A letter signed by all five PUC Commissioners was sent to electric and natural gas utilities under the PUC’s jurisdiction asking the utilities to join the PUC in reaching out and educating consumers, especially those on limited and fixed incomes.
The letter contained specific suggestions as to how the utilities can help because the utilities have more flexibility to make allowances for payment-troubled customers than the PUC does under the law. The utilities are asked to inform the PUC of any of the suggested actions they implement.
The Prepare Now campaign provides consumers with simple tips to lower their energy bills, including shopping for electricity and natural gas, as well as tips to conserve energy around the house. It also offers information about low-income programs that help consumers restore and maintain service.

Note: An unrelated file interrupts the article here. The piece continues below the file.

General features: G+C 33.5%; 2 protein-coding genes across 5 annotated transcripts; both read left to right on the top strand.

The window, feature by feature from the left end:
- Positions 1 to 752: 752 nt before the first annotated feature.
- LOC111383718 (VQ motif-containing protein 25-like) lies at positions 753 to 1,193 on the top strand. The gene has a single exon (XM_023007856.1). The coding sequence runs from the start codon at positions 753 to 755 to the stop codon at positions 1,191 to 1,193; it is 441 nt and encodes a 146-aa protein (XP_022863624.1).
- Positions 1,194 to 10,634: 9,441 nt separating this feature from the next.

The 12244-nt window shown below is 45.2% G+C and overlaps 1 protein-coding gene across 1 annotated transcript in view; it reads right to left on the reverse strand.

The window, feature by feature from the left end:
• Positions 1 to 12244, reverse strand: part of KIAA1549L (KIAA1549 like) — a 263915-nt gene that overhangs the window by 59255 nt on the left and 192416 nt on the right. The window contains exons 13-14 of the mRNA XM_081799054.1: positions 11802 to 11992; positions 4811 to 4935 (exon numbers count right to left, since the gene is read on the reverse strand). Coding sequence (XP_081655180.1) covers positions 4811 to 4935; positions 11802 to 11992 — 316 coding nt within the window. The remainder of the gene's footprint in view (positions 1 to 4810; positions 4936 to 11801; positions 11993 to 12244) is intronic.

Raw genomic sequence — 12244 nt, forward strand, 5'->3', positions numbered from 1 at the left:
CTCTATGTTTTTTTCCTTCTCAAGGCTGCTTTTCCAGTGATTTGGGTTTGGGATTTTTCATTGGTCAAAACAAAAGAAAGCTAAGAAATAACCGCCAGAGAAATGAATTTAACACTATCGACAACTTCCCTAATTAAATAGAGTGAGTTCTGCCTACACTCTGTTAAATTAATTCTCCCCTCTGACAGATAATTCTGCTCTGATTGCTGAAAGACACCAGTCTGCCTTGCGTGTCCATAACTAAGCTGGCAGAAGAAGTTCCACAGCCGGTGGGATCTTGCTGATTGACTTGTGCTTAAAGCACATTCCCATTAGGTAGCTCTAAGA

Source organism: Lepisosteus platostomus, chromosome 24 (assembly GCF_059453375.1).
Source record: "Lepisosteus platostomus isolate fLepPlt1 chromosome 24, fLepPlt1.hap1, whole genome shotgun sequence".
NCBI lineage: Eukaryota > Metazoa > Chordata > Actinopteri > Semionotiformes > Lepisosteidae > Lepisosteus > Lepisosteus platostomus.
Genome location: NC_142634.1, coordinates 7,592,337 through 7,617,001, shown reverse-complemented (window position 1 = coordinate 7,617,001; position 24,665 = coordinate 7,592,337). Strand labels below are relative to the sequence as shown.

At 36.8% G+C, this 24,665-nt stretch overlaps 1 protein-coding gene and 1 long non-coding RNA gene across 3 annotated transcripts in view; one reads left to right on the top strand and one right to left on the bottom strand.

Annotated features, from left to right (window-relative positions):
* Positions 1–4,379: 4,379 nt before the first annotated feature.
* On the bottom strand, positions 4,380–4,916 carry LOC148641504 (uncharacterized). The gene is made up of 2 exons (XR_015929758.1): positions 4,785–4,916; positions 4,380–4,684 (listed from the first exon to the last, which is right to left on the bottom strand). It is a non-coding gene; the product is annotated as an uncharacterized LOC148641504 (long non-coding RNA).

”Pennsylvania experienced an extremely harsh winter last year and while there is good news for energy consumers as current predictions forecast lower winter energy costs, we recognize that still many families are not prepared to handle the costs associated with winter energy bills,” the Commission wrote.
The letter encourages consumers on limited or fixed incomes to call their utility about programs to help heat their homes or pay their energy bills such as Customer Assistance Programs (CAPs) and Low Income Usage Reduction Programs (LIURP).
It also appeals to the companies to increase efforts to educate consumers with limited or fixed incomes about special programs such as CAPS, LIURP and budget billing, which assist consumers in paying their energy bills and controlling their energy usage, and at the same time, reminds them of the provisions under Chapter 56 of the Public Utility Code that impose an obligation of good faith, honesty and fair dealing in its performance and enforcement.